This one is personal for me. My daughter had been talking for weeks about a special teacher that has been helping her fifth grade class, and many others in our school district, prepare for the state-administered exams, NJ ASK. As a reward for their great work, this staff developer (not her regular teacher) promised the children that Lady Gaga would visit the school via videoconference and talk to them. Since the staff developer claimed that she had worked for MTV and knew Lady Gaga personally, she could make this happen. For weeks the children had been anticipating this event, and even parents and teachers were impressed and anticipating this exciting event in the school district. This week, the big day arrived and my daughter arrived home thrilled to tell me about the Skype conference she had with Lady Gaga and to proudly show me the autographed photo she received, personalized just for her. Later that night, she watched Lady Gaga on American Idol and felt so proud to have had the chance to meet her personally – even if it was just over the Internet.
Unfortunately, it was all a lie. Today we received a notification from the school that it turns out that this staff developer duped all of the children, teachers and principals in four separate elementary schools by conducting the videoconferences with a Lady Gaga Impersonator! How did this all unravel? One of the kids in the district searched the Internet and found that the Lady Gaga signature on her autographed photo did not match what she found online – and thus, the thread unraveled the whole story.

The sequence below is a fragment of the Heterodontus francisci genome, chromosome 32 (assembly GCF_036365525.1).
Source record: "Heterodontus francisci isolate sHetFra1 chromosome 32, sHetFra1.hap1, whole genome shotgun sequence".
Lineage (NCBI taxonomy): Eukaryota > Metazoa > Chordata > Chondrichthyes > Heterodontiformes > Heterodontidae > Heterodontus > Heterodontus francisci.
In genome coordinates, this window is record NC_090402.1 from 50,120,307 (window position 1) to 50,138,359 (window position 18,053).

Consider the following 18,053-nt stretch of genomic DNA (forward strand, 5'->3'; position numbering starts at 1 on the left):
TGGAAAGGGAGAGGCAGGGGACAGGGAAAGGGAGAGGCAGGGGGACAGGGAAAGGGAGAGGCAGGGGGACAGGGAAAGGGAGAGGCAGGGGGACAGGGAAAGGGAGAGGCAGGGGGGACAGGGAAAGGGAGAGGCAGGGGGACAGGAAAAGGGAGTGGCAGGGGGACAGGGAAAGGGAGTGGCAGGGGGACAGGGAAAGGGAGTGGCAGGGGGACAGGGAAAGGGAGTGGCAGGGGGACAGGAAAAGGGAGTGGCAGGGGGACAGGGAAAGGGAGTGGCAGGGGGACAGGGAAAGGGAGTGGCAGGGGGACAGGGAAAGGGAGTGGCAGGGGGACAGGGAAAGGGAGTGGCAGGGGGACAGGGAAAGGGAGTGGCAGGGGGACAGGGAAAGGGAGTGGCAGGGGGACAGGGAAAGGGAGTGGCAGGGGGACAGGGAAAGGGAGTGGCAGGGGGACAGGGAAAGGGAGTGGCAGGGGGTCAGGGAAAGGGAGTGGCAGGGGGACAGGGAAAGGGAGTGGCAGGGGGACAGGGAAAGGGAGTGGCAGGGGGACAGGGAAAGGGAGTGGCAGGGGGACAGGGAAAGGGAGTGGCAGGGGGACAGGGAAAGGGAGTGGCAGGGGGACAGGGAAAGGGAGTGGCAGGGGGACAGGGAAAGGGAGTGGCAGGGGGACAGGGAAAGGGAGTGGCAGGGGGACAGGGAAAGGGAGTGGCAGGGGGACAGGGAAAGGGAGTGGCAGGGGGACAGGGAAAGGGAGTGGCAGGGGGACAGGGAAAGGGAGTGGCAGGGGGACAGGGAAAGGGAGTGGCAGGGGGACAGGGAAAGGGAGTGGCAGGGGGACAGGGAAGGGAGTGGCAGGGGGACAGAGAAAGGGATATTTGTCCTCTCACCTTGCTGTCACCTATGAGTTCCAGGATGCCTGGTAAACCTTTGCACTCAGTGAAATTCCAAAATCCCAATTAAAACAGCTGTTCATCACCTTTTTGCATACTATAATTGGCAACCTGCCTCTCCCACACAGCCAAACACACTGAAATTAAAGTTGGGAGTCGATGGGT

As furious as I am – that the school allowed this person to lie to hundreds of children, and permit an unknown person into their classrooms (albeit via Skype), I am also sad that this will probably be the first time my daughter finds out that you can’t always trust those close to you. That disappointment and suspicion will probably stay with her and all of the 3rd, 4th and 5th grade students in our school district and color their trust and belief in teachers and educators for much of their academic career.
How does this relate to PR and business?
1. Lying is never a good option.
2. One lie can damage your credibility and reputation for life. It can also cost you your job and future opportunities.
3. One lie from one individual can have ramifications far beyond that one person. It can cast your associates, your organization and your industry in a negative light.
4. It will come out, one way or another.
There are many people that think public relations is about telling tales or ‘spin’. I have never knowingly lied on behalf of a client or intentionally lied to a colleague or reporter and I would never ask a staff member to do so either. I have kept things in confidence or shared information on a need to know basis – but that is not the same as intentional deception. It takes much more strength of character and integrity to tell the truth than to use a lie as an easy way out – whether or not you think you will get caught.
It’s a valuable lesson for PR professionals as well as anyone in business.
I will give a nod to the school district for notifying parents and children as soon as they uncovered the truth. I just wish they had done their due diligence beforehand to prevent this type of incident from happening.